People who are blind can learn to process visual input through sound—even after a lifetime of blindness, a new study published this month in the journal Neuron finds.
In their studies, researchers at the Hebrew University Medical School in Israel taught congenitally blind adults to use sensory substitution devices—non-invasive sensory aids that provide visual information—through the senses they do have. For example, using a visual-to-auditory sensory aid, images from a video camera are converted into “soundscapes” representing the images. These allowed users to listen to and then interpret the visual information coming from the camera or see the sounds.
“The adult brain is more flexible that we thought,” said senior author of the study Amir Amedi of the Edmond and Lily Safra Center for Brain Sciences and the Institute for Medical Research Israel-Canada at the Hebrew University.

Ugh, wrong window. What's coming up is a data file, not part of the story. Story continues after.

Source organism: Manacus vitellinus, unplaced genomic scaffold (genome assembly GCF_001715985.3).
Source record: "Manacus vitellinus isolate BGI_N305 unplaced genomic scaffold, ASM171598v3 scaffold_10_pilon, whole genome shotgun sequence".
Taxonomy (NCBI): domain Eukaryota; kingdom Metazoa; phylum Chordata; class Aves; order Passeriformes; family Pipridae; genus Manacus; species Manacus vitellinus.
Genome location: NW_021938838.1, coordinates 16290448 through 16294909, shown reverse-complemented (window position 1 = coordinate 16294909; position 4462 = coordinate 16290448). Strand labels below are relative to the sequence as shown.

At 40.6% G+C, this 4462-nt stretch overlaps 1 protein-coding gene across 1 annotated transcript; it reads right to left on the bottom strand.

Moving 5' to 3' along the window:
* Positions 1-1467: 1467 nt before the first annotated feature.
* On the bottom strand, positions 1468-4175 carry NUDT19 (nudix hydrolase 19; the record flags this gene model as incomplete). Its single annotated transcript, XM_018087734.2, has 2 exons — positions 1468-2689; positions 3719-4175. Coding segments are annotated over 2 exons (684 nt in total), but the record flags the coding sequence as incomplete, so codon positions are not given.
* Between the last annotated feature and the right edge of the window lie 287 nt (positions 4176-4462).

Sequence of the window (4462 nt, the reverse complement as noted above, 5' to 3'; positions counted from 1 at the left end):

After being taught how to use the devices, blind people could use them to learn to read, with sounds representing visual images of letters, the researchers found, using a region of the brain called the visual word form area. In those who are sighted, this region is activated by seeing and reading letters.
After only tens of hours of training, this region of the brain in people who are blind also showed more activation for letters than for any of the other visual categories tested. The findings suggest that, at least in the blind, the tuning of the visual word form area to reading does not depend on vision, the study says.
The blind could also use the devices to recognize soundscapes of visually complex categories such as faces, houses, and body parts. The results suggest that distinguishing meaningful shapes does not require vision—even though brain activity needed to do so occurs in the part of the brain typically associated with vision in sighted individuals.
I wonder what kinds of applications these sensory substitution devices could have in schools. To get a better idea of how the sensory substitution devices work, check out this video.
A version of this news article first appeared in the On Special Education blog.